Brian Dunbar Headquarters, Washington, D.C.

(Phone: 202/453-1547) Diane Stanley Ames Research Center, Moffett Field, Calif. (Phone: 415/604-9000) RELEASE: 90-067

May 8, 1990

NASA STUDIES EFFECT OF TROPICAL-FOREST BURNING ON GREENHOUSE GAS

Cattle pastures that were once Brazilian tropical forests may be contributing to the buildup of greenhouse gases in the atmosphere, NASA scientists report. A team headed by Dr. Pamela Matson of Ames Research Center, Moffett Field, Calif., sampled nitrous oxide levels in three ecosystems within Brazil's Amazon Basin: undisturbed rain forests, recently cleared and burned areas and land converted to cattle pastures. The researchers found that nitrous oxide emissions from recently cleared areas were not significantly higher than those from undisturbed rain forest. However, annual emissions from pastures were three times as high as levels obtained from representative samples of tropical forest. Nitrous oxide is a greenhouse gas, trapping heat close to the Earth's surface that would otherwise radiate into space. Various studies have shown nitrous oxide concentrations in the

atmosphere are increasing by 0.2 to 0.3 percent each year, but investigators, studying global climate, have been unable to explain the increase. "This is the first study showing the potential importance of tropical land use changes on greenhouse gases other than carbon dioxide," said Dr. Matson. "Given that tropical deforestation is occurring so rapidly, this effect could have global significance." - more -2-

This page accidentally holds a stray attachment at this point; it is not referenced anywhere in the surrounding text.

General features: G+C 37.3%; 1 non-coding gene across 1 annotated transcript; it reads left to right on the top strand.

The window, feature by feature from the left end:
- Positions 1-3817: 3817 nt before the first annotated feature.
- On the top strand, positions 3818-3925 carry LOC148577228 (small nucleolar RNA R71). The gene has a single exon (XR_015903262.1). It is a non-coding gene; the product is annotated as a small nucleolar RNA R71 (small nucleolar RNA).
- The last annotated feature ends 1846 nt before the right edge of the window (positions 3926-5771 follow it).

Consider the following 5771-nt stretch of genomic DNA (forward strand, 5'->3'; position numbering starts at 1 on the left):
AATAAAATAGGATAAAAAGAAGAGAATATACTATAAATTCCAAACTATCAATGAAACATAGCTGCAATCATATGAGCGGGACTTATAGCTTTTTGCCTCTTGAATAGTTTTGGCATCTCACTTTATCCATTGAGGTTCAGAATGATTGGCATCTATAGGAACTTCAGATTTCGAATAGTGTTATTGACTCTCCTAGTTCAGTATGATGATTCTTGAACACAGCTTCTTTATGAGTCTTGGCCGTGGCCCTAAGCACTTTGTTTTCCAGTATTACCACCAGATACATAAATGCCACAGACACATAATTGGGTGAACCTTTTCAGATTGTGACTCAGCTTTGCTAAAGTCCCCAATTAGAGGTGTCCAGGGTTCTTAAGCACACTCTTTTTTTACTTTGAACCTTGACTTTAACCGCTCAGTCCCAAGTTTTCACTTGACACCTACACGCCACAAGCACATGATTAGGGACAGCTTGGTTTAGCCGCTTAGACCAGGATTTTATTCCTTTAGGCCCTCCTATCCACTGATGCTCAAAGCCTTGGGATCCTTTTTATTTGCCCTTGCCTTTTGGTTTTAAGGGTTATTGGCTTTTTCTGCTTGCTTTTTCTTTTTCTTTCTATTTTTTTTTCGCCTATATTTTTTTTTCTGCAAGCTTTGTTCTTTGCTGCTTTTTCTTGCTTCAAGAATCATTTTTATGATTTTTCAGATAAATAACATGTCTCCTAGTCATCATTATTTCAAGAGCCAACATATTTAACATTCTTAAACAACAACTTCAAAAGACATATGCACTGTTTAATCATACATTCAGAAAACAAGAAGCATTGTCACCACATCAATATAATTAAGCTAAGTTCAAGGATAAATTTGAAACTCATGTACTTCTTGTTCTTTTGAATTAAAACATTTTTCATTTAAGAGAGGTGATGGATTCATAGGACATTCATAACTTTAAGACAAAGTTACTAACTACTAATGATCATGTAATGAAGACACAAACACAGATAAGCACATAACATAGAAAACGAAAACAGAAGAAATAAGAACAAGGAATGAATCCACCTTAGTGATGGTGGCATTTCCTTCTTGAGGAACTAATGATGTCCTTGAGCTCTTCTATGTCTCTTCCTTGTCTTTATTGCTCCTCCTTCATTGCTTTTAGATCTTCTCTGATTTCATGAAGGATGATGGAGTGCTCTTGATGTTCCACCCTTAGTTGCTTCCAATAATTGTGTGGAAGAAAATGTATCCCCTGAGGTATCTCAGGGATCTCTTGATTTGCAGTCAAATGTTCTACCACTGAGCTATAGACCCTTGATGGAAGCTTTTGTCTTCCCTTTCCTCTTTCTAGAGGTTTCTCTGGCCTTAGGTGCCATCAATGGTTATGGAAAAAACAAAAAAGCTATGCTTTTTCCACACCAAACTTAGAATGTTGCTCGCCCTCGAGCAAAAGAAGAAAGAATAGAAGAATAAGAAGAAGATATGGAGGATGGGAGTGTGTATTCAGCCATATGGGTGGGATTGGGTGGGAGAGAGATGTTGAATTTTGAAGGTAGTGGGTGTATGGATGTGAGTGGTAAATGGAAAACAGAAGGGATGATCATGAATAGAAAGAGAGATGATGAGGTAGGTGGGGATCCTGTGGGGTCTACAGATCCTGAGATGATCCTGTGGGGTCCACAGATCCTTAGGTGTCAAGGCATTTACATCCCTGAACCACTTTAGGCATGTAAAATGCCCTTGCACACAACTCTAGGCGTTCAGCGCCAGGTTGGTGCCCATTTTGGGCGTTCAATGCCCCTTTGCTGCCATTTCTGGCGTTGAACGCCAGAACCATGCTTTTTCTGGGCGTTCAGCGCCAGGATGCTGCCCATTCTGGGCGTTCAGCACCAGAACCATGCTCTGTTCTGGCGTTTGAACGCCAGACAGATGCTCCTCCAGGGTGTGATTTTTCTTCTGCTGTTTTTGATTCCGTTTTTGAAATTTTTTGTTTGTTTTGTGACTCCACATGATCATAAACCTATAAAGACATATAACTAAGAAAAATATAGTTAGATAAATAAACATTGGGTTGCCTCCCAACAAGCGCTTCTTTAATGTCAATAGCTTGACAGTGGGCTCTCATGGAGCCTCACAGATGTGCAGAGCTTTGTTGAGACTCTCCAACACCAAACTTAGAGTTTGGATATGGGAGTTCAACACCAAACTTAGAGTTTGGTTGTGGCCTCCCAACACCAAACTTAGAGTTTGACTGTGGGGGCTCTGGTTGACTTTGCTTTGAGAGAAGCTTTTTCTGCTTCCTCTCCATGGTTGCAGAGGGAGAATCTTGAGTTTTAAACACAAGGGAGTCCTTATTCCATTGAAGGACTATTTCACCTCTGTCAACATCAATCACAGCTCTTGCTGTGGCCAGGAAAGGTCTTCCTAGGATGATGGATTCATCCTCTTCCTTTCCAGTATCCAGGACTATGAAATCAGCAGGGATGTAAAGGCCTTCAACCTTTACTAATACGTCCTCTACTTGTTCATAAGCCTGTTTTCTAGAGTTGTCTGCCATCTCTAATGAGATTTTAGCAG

Recent estimates by the United Nations Food and Agriculture Organization and the U.S. National Academy of Sciences indicate approximately 15 to 20 million acres of tropical forests are cleared each year for pasture and agricultural use around the world. Another 35 million acres of regrown forest are cleared annually for slash-and-burn agriculture and for other short-term uses. Nitrous oxide is a byproduct of the alteration of nitrogen by microbes in the soil. When it reaches the upper atmosphere, nitrous oxide also contributes to the breakdown of the ozone layer. The clearing of tropical forests illustrates the complex environmental interactions related to global climate change. In addition to possibly increasing greenhouse-gas emissions, the clearing of forests removes a vast carbon "sink" by destroying large numbers of plants that remove carbon dioxide from the atmosphere through photosynthesis. The burning of the trees after clearing directly releases vast quantities of carbon dioxide, another greenhouse gas, into the atmosphere. The net effect of such clearing on atmospheric chemistry, however, has never been precisely quantified, and it's exact effect on global climate remains uncertain.

The findings were reported by researchers for NASA's Ames Research Center, Moffett Field, Calif.; Brazil's Institute for Research in the Amazon; and Stanford University, Palo Alto, Calif. The report was based on data gathered in the Amazon Basin in 1987 and 1988. The study's research team included Dr. Gerald Livingston from Ames, Flavio and Regina Luizao of the Brazil Institute and Dr. Peter Vitousek of Stanford. The study was supported by the Biospheric Research Program within NASA's Office of Space Science and Applications in collaboration with the Brazilian Institute for Space Research, San Jose dos Campos, Brazil. - end NASA news releases and other NASA information is available electronically on CompuServe and GEnie, the General Electric Network for Information Exchange. For information on CompuServe, call 1-800-848-8199 and ask for representative 176. For information on GEnie, call 1-800-638-9636.

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